Spreadsheets are used mainly for doing calculations and one of the most powerful features of spreadsheets are calculation formulas. In this section we will see how to use them.

Enter formulas

To enter a formula in a cell always start typing an equal sign = and then the formula expression.

Formula expressions can contain arithmetic operators: addition +, subtraction -, multiplication *, division / and powers ^ and named predefined functions like SUM, EXP, SIN, etc. This allow to use Excel as a calculator. When Excel evaluates expressions first evaluate named functions, then powers, then products and quotients, and finally additions and subtractions, but it’s possible to use parenthesis to force the evaluation of a subexpression before.

Example Assuming that cells A1, B1 and C1 contain the values 6,3 and 2 respectively, the next table shows some formulas and their respective results.

Formula Result
A1+B1-C1 7
A1+B1*C1 12
(A1+B1)*C1 18
A1/B1-C1 0
A1/(B1-C1) 6
A1+B1^C1 15
(A1+B1)^C1 81


Example. The animation below shows how to enter the formula 4+2 in cell A1, the formula 4-2 in cell B1, the formula 4*2 in cell C1, the formula 4/2 in cell D1, the formula 4^2 in cell E1 and the formula ((4+1)*2)^3 in cell F1.

Example of enter formulas..

Using relative and absolutes cell references in formulas

Formula expressions can content references to cells. When Excel evaluates formulas it replace every cell reference by its content before doing the calculation.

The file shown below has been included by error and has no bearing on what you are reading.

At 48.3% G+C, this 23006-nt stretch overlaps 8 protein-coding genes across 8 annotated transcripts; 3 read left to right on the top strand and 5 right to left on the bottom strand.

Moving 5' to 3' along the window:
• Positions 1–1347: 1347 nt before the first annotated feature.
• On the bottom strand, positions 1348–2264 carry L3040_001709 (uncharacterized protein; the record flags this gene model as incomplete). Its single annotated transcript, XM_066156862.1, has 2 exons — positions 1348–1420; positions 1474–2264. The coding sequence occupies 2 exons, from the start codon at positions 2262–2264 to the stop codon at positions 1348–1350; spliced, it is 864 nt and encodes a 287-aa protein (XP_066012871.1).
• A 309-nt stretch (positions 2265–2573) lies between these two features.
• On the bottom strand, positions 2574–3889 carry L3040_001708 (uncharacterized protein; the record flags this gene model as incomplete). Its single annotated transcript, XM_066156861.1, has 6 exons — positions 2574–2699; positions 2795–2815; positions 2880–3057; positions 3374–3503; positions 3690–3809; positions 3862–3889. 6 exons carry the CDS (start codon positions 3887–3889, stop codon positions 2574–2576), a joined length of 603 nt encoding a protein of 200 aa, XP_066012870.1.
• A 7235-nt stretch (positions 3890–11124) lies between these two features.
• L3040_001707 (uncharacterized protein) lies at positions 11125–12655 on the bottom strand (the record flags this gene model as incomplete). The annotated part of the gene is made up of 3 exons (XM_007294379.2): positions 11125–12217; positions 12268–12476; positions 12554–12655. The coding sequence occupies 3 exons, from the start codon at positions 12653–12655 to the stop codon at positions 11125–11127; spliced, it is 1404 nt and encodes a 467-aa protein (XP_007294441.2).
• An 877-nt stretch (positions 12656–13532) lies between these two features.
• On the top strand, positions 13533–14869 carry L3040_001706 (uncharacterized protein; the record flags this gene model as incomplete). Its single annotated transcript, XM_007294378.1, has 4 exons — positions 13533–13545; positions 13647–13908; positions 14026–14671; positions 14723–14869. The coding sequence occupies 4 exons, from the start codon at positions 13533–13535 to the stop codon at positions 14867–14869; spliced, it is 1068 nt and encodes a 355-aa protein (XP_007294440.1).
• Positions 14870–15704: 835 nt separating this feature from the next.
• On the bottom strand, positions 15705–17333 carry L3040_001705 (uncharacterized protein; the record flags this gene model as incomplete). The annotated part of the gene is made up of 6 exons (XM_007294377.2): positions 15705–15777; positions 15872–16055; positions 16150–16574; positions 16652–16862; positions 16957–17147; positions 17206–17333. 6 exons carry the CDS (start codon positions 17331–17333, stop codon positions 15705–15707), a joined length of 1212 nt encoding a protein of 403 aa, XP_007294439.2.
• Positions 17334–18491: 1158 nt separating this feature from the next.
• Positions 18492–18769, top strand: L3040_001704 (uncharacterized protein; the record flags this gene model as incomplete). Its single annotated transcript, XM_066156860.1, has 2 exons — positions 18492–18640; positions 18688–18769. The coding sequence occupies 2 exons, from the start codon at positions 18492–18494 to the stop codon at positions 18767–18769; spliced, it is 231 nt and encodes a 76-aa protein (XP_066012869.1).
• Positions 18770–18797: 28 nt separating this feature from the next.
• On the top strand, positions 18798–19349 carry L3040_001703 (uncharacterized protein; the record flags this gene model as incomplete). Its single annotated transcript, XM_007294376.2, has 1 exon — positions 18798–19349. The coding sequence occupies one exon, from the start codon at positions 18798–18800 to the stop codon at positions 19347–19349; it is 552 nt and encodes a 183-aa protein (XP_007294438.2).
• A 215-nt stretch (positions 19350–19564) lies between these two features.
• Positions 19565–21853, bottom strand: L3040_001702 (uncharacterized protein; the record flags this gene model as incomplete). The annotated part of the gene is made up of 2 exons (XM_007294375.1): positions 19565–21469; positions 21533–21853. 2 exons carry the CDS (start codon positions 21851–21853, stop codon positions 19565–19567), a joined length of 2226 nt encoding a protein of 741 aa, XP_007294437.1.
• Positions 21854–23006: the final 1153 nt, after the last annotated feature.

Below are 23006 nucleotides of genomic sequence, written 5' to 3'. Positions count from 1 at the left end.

Example. The animation below shows how to use the formula =A1+B1 to add up the content of cells A1 and B1 in cell C1.

Example of formulas with cell references.

References that are formed by the name of the cell or range are known as relative references, because referenced cells change When you copy a cell with a formula and paste in another cell. In general, when you copy a formula $n$ columns to the right and $m$ rows down, the referenced cells in the formulas will be updated by the cells $n$ columns to the right and $m$ rows down, an the same if you copy the cell to the left or top.

Example. The animation below shows how to copy the formula =A1+B1 in cell C1, with relative references to A1 and B1, to the cell E4, that is 2 columns to the right and 3 rows down. Observe how the formula in cell E4 is updated to =C4+D4.

Example of copying and pasting formulas with relative references.

A common way of copying the formula of a cell to adjacent cells is clicking the bottom-right corner of the cell and dragging the cursor to the desired range of cells.

Example. The animation below shows how to generate the first ten numbers of the Fibonacci sequence. Cells A1 and B1 contains the two first numbers of the serie and cell C1 the formula =A1+B1 that add the two first numbers up and gives the third number of the serie. For generating the rest of the serie it is enough to copy the formula of cell C1 to the range D1:J1. Observe how references in formulas of these cells are updated.

Example of generating the Fibonacci serie copying formulas.

Although relative references are very helpful in many cases, sometimes we need the references in a formula to remain fixed when copied elsewhere.
In that case we need to use absolute references, that are like relative references but preceding the column name or the row name with a $ sign to fix either the row, the column or both on any cell reference.

Example. The animation below shows how to calculate the IVA of a list of prices. Cells A2 to A5 contains the prices and cell F1 contains the IVA percentage. For calculating the IVA of first price we use the formula A2*F$4/100 where we fix the row of cell F4 because we wan it remain fixed when copying the formula down. Observe how the reference to cell F4 doesn’t change when copying the formula down.